The latest IPCC special report was released earlier this month with the mouthful of a title “Climate Change and Land: an IPCC special report on climate change, desertification, land degradation, sustainable land management, food security, and greenhouse gas fluxes in terrestrial ecosystems” (SRCCL). It has sparked a flare of discussions around the role of farming and food in mitigating climate change.
Land is already under growing human pressure and climate change is adding to these pressures. At the same time, keeping global warming to well below 2ºC can be achieved only by reducing greenhouse gas emissions from all sectors including land and food, the Intergovernmental Panel on Climate Change (IPCC) said in its latest report.
A detailed response from Sustain, the alliance for food and farming, emphasises that business as usual is not an option and that while there is no “silver bullet”, many solutions are already available and being practiced in the Good Food sector.
“A key step would be to support agro-ecological systems and end harmful subsidies of big single crops (such as corn, sugar cane, soy) and fossil fuels. Strong measures are also necessary to eliminate food waste, support a transition to balanced diets with more plants and less and better livestock, halt deforestation, restore damaged ecosystems and use indigenous knowledge to protect and foster ecosystems,” says Vicky Hird, Sustainable Farming Campaign Coordinator for Sustain.
The Soil Association in their response mentions regenerating soils through organic and agroecological farming methods as one of the key recommendations of the report. Other crucial strategies that they highlight include better government support for farmers and changing diets to significantly less and better meat.
Researchers at the University of Oxford have found that while grazing livestock have their place in a sustainable food system, that place is limited. The report Grazed and Confused concludes that while “well-managed grazing in some contexts can cause carbon to be sequestered in the soil (…), at an aggregate level the emissions generated by these grazing systems still outweigh the removals. Even assuming improvements in productivity, they simply cannot supply us with all the animal protein we currently eat.” The report also questions whether the production of animal products should be expected to meet “the demands of high consuming individuals in affluent countries”.
Putting a real price on resource intensive products and treating them as the luxuries that they truly are would lead to a reduction in consumption.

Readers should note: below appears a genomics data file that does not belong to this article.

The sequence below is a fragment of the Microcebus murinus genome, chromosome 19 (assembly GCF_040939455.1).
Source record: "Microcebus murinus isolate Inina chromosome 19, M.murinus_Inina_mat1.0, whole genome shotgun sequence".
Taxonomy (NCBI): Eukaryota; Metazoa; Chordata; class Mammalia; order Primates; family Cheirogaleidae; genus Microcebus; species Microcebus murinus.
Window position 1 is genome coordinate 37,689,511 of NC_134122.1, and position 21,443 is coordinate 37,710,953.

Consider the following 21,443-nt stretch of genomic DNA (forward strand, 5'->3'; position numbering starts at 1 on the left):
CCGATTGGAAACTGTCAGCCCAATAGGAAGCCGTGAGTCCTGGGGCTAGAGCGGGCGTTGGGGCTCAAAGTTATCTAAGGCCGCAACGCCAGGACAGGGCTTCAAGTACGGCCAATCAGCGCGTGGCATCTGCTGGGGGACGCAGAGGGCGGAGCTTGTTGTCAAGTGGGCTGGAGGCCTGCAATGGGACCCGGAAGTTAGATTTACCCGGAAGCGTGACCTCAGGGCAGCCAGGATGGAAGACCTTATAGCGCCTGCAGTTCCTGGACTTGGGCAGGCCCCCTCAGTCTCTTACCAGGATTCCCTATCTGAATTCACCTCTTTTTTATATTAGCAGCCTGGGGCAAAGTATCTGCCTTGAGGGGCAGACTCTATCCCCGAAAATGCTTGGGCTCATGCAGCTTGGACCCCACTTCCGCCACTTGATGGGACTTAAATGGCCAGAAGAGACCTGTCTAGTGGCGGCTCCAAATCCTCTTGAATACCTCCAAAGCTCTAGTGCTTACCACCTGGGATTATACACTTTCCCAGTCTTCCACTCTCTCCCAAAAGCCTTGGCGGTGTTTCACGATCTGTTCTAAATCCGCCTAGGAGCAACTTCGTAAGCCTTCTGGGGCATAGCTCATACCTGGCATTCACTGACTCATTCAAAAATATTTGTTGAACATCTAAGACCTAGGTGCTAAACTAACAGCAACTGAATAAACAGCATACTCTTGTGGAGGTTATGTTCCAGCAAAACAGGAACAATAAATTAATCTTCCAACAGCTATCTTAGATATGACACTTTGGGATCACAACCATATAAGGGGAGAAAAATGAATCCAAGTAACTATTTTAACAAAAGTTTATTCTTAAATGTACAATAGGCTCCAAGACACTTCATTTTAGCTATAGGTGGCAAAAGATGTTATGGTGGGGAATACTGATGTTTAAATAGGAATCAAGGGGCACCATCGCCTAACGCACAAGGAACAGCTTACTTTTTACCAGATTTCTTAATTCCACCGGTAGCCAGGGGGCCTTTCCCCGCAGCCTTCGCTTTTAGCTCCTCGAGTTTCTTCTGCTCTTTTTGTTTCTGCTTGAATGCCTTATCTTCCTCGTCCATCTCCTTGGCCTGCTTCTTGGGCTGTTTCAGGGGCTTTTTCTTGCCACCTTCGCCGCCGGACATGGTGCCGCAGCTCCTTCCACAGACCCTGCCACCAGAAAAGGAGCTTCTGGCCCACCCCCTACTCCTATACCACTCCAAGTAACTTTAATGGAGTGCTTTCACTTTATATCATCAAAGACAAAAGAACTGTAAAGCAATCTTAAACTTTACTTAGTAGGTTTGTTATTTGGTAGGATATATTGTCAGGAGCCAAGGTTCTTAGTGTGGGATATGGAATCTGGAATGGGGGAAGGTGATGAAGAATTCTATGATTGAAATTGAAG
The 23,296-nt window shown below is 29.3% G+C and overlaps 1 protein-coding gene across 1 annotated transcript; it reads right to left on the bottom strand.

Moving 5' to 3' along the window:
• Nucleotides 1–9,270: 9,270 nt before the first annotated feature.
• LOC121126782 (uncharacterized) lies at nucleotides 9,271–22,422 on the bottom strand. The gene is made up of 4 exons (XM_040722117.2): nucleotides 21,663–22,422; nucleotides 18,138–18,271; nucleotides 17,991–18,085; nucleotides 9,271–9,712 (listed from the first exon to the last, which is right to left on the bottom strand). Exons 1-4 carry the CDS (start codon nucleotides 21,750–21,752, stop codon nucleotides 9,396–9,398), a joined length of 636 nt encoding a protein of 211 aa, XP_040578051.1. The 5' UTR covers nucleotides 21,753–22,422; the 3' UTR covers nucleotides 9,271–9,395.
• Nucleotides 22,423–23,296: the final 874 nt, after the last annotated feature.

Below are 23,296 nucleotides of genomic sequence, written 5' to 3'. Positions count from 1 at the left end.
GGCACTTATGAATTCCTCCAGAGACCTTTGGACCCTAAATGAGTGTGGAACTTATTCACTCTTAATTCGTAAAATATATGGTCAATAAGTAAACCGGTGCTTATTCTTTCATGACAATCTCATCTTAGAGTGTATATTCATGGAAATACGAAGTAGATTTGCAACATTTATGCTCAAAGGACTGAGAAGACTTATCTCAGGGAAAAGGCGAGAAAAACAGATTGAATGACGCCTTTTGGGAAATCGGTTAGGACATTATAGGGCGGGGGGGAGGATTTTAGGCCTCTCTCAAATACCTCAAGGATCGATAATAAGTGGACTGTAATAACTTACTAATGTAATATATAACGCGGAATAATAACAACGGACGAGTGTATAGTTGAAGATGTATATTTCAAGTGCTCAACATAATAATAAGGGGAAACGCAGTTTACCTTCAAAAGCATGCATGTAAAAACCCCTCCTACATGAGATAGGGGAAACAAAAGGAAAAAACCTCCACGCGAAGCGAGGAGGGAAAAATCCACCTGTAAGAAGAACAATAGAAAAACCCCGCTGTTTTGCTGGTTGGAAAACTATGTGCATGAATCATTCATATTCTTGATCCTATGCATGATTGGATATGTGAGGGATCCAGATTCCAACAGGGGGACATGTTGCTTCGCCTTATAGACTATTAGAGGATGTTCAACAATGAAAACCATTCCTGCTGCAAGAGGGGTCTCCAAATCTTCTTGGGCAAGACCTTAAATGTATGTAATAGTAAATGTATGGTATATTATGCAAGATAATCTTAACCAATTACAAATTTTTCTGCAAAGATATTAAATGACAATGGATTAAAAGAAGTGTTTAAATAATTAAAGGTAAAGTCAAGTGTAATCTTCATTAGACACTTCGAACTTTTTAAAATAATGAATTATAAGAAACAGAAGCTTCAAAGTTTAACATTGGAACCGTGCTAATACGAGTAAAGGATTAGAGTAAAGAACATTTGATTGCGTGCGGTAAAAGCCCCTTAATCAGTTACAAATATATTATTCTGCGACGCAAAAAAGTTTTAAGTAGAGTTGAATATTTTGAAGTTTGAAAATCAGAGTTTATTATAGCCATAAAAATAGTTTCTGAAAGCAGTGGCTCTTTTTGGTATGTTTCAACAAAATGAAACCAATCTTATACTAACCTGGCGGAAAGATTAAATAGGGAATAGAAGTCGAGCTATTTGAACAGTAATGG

Whether the need to drastically reduce consumption of animal products means biting the carrot and going fully vegan or vegetarian, or reducing to eating red and processed meat just once per week, it has never been easier to do this than now. Our website holds a plethora of inspiration for eating better and more sustainably, from cooking with vegetables with the Good Food Cooking Toolkit or buying locally-grown produce at a farmers’ market to volunteering at a community garden. As climate change makes farming more risky, and is expected to lower yields and raise food prices, it becomes ever more important to focus on diverse and decentralized food production, from urban gardens to local family-owned farms. There are now also various apps available for finding sustainable places to eat out or rescuing surplus food from the bin.
On the policy level, the main conclusions from the IPCC report are increasing incentives for ecological farming systems as well as harnessing the opportunities in public procurement to support healthier and more sustainable diets and the livelihoods of local farmers and growers.
Nationally, we support the work of Sustain and other charities demanding that the Agriculture Bill truly delivers “public goods”, meaning good food for everyone. We would like to see the use of a calculator like Cool Farm Tool being incentivised through the subsidies system for use on-farm.
Locally, we support Oxfordshire’s institutions to deliver healthier and more sustainable food through our Catering & Procurement Working Group. We would like to see the Government Buying Standards Framework or other similar assessment framework used as standard in all Oxfordshire institutions.
And at the intersection between local and national, we are delighted that the Oxford Real Farming Conference will be entering its second decade here in Oxford in January 2020, showcasing the best of agroecological farming both nationally and internationally. Once again we are proud to be working with ORFC to deliver the evening dinners: delicious well-sourced food and a meal to remember.
A plea: much of our work is currently unfunded, so we rely on earned income and your donations. If you value our work and want us to keep driving the sustainable food agenda for Oxford and Oxfordshire, please consider making a one-off or regular donation to Good Food Oxford through our secure platform, Donorbox.